Null lives in the East Bay with his partner, Karen Williams, an artist. He is an enthusiastic volleyball dad to his teenaged daughter, Gemma.
Patients as TeachersDr. Jonathan Terdiman
Professor of Clinical Medicine and Surgery
Chief, Gastroenterology Service, UCSF Medical Center
Director, Hereditary Gastrointestinal Cancer Prevention Program
Program Director, Gastroenterology Fellowship Training Program
"My basic approach to medicine is to have humility," says gastroenterologist Jonathan Terdiman, MD. "The best teachers are the patients. If you listen to their stories, common themes start to emerge and lessons can be learned that are not necessarily reported in the scientific literature. At first the lessons are fragmented, so if you're not really in the game regularly seeing patients, you're going to miss them."
Terdiman founded the UCSF Colitis and Crohn's Disease Center, which treats patients with Inflammatory Bowel Disease (IBD) — a group of often painful and debilitating conditions that occur when the immune system damages the intestine through chronic inflammation. "His expertise in inflammatory bowel disease has no equal in the state of California, and he is widely recognized as one of the country's leaders in his field," says UCSF gastroenterologist John P. Cello, MD.
"Over and over, patients would say, 'I'm on this diet, and this seems to really help me,'" says Terdiman. "You hear it too often for there not to be some kernel of truth in it. A lot of times, the medical community says, 'It's a coincidence.' Now we're beginning to understand that diet plays a critical role in intestinal inflammation, and serious science is catching up to these patient observations."
Inspired by these clues, Terdiman and his colleagues are now studying the relationships among diet, inflammation and the microbiome — the complex ecosystem of bacteria living in the intestine and other parts of the body. They are also starting clinical trials of microbial reconstitution therapy, in which bacteria from a healthy donor's stool is transplanted into the colon of a patient with disease. "What actually gets transferred is an almost colorless, odorless effluent," says Terdiman. "It's the essence of stool, which is the bacteria. Those bacteria take up residence and grow, and it changes your intestinal microbiome pretty drastically and quickly, leading to a reduction in inflammation."
Terdiman also founded and directs the Hereditary Gastrointestinal Cancer Prevention Program, which uses genetic tests to assess risk and prevent patients from developing genetically related forms of gastrointestinal cancer, especially colon cancer. "The key to saving lives in hereditary cancer is that when you identify someone with it, you have to get the message out to the rest of the family," says Terdiman. Recently, the program launched KinTalk, a secure, web-based tool which allows families to share important health information — including family trees and results of family members' genetic testing.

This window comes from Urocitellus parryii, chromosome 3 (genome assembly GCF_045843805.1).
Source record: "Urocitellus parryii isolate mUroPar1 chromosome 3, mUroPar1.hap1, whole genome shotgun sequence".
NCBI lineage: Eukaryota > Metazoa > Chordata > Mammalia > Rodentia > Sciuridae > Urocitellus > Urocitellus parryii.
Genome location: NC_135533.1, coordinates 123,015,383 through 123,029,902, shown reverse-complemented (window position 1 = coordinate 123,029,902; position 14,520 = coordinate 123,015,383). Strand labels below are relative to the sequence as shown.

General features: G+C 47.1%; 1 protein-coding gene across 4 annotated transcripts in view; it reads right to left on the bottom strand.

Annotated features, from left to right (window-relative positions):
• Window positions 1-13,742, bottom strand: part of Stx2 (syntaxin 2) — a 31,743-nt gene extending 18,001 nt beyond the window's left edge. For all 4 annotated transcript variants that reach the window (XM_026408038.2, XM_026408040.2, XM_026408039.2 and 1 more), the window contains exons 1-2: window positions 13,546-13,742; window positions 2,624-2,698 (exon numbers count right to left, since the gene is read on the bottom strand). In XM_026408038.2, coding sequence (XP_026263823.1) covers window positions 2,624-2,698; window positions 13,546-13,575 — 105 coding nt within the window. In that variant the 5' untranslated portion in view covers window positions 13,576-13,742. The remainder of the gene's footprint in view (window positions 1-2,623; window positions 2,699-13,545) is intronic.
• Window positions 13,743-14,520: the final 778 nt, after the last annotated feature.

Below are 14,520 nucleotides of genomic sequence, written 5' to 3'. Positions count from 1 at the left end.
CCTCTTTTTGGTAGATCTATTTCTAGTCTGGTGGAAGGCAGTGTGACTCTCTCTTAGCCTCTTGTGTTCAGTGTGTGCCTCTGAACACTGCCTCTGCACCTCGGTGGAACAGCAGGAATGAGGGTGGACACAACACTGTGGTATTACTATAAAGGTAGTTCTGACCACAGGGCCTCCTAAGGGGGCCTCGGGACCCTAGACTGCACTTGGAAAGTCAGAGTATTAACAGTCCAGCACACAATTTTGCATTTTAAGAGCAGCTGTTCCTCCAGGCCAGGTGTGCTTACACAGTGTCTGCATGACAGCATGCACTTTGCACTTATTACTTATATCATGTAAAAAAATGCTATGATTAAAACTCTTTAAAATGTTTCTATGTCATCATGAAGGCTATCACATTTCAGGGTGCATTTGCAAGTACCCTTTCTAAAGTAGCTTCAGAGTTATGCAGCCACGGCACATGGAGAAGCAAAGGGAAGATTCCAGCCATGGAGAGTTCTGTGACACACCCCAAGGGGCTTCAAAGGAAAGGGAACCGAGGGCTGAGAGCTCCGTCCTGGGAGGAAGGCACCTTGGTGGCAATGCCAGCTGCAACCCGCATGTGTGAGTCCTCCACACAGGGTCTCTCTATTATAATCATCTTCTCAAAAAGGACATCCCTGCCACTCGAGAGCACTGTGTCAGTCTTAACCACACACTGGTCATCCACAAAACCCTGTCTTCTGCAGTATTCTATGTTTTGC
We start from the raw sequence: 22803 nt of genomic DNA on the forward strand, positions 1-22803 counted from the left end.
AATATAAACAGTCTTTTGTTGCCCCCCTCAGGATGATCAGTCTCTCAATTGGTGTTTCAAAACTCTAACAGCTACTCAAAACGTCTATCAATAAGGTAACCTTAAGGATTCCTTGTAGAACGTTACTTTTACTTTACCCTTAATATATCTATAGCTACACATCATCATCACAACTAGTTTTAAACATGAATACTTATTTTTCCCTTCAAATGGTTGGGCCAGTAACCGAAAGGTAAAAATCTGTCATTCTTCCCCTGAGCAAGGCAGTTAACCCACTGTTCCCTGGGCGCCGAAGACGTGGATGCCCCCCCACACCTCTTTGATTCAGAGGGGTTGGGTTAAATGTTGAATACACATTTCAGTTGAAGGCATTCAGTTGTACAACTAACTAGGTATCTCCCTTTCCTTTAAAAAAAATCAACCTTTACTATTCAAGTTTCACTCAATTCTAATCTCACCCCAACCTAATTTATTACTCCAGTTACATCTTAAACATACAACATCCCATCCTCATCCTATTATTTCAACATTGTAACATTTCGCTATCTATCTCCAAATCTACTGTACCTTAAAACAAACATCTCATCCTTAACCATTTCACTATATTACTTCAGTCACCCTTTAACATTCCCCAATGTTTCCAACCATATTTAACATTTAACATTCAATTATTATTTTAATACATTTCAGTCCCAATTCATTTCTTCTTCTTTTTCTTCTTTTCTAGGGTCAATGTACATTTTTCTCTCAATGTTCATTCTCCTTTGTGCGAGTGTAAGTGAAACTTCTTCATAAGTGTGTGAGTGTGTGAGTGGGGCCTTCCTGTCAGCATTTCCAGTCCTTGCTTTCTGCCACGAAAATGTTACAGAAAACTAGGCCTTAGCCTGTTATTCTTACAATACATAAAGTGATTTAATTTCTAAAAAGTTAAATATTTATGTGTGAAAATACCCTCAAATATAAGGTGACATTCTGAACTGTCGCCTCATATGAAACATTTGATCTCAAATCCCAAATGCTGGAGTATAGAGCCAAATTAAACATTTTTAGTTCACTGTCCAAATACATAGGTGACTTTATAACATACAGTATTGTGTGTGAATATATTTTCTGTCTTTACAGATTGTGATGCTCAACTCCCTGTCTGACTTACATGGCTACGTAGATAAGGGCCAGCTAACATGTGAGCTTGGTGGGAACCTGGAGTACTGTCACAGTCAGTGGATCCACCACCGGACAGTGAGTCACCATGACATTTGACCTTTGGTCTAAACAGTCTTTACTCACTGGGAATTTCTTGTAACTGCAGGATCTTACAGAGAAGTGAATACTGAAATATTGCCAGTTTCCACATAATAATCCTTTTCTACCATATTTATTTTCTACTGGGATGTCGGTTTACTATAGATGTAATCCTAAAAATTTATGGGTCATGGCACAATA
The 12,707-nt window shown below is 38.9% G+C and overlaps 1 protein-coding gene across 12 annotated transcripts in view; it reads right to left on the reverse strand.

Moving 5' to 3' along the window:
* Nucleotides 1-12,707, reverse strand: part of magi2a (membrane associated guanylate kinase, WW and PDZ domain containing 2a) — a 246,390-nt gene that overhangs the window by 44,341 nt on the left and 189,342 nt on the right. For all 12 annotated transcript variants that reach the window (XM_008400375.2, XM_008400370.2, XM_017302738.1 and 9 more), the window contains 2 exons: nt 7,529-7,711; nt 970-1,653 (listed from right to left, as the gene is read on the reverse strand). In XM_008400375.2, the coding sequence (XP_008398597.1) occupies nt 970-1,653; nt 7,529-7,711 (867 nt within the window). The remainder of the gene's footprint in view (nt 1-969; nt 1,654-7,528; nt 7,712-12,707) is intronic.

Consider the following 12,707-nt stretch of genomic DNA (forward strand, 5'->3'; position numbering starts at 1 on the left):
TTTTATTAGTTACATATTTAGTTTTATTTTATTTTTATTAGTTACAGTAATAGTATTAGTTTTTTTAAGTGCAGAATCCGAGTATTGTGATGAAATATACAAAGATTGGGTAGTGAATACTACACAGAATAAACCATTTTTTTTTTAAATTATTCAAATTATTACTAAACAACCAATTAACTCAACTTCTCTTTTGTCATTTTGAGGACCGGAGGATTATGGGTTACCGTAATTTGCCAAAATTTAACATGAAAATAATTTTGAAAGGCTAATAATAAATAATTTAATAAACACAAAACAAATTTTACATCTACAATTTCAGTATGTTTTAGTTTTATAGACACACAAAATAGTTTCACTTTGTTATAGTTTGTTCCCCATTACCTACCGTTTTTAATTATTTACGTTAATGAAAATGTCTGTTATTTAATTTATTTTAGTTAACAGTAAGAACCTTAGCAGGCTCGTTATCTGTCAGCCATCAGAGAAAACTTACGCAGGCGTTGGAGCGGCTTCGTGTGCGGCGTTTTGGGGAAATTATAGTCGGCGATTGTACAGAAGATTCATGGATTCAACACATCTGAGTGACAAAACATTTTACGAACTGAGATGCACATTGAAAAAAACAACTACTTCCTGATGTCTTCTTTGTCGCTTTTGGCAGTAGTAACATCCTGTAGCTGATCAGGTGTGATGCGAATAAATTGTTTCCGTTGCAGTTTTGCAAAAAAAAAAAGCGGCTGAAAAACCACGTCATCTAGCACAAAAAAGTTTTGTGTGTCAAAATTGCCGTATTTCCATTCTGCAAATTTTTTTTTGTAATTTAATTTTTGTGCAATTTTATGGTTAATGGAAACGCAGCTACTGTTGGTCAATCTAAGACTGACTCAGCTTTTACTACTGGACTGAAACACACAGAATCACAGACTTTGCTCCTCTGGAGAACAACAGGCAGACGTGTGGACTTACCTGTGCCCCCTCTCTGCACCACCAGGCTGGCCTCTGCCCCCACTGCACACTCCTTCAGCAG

"The thing that I get the most pleasure from is direct patient care," says Terdiman. "It's a great honor, that someone is asking you to help them."
Terdiman is married to Madhulika Varma, chief of the Section of Colorectal Surgery at UCSF. Together they have two young daughters, Mira and Joya.
Keep Getting BetterDr. Lisa Winston
Professor of Clinical Medicine
Hospital Epidemiologist, San Francisco General Hospital
Vice Chief, Inpatient Medical Services, SFGH
"I love talking to patients," says Lisa Winston, MD, a hospitalist and infectious diseases specialist. "By investing time in the relationship and building up enough trust, we can get the real story. To hear them describe their illnesses, and then hopefully be able to reassure them and turn those stories into something that makes sense from a medical perspective, is a privilege."
Winston cares for inpatients at San Francisco General Hospital (SFGH) four months a year, both as a primary medicine attending and as an infectious diseases consultant. As SFGH's vice chief of inpatient medical services, she has improved patient care and educational opportunities for trainees. She also serves as SFGH's hospital epidemiologist, helping reduce hospital-associated infections such as Clostridium difficile.
In addition to her formal duties, residents and faculty stop by Winston's compact office each day to discuss challenging cases. "As a master clinician, she brings a confident clarity that systematically sorts through complex cases, discarding the chaff to identify and hold on to the kernels that represent the essence of the case," says Jeffrey Critchfield, chief of the Division of Hospital Medicine at SFGH.
Winston also lectures widely throughout the Bay Area, and greatly enjoys helping trainees learn and apply new knowledge. She recalls her own formative experience as a second-year resident, when Henry "Chip" Chambers, MD, former chief of the Division of Infectious Diseases at SFGH, asked her to serve as the infectious diseases point person over the weekend. "Chip said, 'Don't worry, you can call me,'" says Winston, recalling her apprehension. "I paged Chip multiple times — he was incredibly patient and talked me through all the stuff. At the end of the weekend, I felt that the next time I would be able to do it with a little more confidence and grace."
Chambers became one of her many mentors. "Chip is a minimalist," says Winston. "One of the wisest things he taught me is, 'Do no harm.' He's definitely pushed me to think about the consequences of our recommendations and potential side effects." This has become especially important in an era of increasing resistance to antibiotics. "The [antibiotic] pipeline is not as robust as the organisms are creative and resilient, and when you run out of drugs to give a patient, it's very sobering," she says.
She is honored to join many of her mentors as a master clinician. "They're all very caring and invested in the patients, they are collaborative, and they are all extremely intellectually curious," says Winston. "They want to keep getting better. The most important thing is that it's a journey."
Winston is married to Phillip Kennedy, MD, a hospitalist at California Pacific Medical Center. Together they have 12-year-old twin girls, Clara and Allison, and enjoy taking family hiking trips.